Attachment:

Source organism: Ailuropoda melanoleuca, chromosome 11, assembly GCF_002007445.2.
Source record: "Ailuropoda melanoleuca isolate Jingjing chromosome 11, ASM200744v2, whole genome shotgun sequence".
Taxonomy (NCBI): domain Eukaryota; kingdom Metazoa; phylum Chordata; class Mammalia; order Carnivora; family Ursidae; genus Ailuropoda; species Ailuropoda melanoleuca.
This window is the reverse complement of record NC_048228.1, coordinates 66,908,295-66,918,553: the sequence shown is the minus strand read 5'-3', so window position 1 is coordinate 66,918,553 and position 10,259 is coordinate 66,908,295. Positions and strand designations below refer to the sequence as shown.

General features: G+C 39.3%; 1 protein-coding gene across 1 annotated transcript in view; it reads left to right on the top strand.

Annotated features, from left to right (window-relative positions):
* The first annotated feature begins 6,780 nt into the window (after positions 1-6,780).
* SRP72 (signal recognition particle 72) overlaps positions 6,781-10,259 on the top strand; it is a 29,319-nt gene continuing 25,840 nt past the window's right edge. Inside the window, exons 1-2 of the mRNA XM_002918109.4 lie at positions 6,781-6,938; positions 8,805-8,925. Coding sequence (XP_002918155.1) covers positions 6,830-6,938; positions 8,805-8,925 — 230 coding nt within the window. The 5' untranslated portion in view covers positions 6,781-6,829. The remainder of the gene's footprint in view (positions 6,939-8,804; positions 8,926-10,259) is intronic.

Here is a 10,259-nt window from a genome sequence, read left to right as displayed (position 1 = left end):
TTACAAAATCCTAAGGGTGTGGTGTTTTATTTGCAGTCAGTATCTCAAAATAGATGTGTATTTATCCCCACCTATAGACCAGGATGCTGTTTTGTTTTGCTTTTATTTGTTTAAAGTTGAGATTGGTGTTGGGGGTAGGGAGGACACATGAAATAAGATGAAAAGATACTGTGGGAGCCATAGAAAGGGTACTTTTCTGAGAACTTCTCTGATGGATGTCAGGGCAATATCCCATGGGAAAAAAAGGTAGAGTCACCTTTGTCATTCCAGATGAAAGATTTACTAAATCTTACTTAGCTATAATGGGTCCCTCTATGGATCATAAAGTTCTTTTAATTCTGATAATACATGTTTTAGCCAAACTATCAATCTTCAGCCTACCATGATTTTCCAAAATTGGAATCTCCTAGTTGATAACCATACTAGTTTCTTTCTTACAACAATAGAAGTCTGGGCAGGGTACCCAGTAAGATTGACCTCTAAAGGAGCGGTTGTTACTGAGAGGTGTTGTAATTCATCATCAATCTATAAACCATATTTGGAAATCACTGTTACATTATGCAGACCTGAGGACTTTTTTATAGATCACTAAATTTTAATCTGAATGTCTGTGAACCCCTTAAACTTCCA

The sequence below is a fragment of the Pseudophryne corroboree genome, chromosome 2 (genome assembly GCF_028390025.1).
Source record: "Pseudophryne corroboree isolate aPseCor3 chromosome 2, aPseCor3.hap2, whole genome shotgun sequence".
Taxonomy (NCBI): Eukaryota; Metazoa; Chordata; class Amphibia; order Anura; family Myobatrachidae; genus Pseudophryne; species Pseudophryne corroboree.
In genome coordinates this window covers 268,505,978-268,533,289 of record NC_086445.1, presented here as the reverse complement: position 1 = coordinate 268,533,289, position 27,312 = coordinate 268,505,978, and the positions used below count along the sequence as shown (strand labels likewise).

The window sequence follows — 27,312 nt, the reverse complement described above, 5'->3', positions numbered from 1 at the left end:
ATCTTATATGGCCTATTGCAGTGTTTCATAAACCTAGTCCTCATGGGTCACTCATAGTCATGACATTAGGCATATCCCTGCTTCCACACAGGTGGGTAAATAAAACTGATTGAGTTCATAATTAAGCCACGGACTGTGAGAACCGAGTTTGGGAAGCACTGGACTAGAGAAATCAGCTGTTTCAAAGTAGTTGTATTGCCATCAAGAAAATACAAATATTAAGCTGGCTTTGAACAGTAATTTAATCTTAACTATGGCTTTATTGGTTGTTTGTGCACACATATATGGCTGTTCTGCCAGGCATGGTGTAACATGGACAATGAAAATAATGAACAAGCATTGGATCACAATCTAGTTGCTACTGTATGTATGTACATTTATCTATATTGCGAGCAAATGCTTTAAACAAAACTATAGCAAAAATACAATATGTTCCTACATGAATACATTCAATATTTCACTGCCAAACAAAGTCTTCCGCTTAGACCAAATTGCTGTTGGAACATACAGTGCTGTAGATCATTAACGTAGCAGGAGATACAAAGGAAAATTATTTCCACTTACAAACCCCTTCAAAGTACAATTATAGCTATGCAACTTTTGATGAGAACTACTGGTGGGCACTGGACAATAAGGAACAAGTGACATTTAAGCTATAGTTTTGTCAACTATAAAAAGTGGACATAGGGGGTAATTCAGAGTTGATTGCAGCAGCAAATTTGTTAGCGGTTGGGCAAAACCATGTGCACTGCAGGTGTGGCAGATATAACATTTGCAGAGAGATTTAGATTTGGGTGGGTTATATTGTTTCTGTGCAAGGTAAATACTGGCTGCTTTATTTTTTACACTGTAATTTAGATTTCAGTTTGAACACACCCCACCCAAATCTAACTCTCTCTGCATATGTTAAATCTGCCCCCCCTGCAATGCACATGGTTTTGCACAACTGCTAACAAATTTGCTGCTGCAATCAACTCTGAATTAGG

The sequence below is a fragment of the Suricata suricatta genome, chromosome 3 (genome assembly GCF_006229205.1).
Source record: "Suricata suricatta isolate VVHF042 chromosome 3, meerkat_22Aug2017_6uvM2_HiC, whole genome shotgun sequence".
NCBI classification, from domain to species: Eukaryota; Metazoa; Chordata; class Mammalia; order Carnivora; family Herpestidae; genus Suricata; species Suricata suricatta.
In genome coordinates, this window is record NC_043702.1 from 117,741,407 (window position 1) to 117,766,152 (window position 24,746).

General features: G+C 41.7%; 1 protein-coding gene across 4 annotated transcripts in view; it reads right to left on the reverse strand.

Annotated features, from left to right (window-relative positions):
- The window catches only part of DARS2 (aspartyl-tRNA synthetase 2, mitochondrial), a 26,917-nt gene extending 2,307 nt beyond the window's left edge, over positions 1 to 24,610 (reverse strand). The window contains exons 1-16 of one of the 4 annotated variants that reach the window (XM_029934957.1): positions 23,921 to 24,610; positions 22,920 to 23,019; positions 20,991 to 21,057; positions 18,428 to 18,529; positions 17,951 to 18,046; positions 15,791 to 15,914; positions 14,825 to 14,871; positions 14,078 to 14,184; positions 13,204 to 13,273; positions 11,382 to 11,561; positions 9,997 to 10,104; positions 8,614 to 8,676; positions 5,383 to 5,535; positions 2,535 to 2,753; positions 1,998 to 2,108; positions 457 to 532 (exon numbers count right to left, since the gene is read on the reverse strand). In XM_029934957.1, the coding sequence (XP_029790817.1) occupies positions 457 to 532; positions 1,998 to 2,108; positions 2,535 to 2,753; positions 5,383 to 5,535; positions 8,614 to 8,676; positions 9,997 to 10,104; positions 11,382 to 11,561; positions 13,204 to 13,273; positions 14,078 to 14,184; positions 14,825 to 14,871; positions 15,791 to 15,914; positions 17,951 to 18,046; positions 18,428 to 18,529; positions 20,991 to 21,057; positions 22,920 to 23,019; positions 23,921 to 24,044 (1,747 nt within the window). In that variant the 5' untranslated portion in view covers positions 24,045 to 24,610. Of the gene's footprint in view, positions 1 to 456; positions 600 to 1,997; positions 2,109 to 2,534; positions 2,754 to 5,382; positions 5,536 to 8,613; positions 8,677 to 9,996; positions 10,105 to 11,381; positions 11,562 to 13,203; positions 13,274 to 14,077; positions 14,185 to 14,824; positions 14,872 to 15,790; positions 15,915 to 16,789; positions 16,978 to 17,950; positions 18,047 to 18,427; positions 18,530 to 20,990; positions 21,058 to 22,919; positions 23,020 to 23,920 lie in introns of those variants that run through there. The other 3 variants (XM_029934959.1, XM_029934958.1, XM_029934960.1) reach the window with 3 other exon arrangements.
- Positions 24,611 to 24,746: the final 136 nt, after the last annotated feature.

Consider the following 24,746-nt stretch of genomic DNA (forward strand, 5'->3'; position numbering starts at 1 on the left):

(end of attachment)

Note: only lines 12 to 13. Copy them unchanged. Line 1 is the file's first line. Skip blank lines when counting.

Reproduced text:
Source record: "Pseudophryne corroboree isolate aPseCor3 chromosome 2, aPseCor3.hap2, whole genome shotgun sequence".
Taxonomy (NCBI): Eukaryota; Metazoa; Chordata; class Amphibia; order Anura; family Myobatrachidae; genus Pseudophryne; species Pseudophryne corroboree.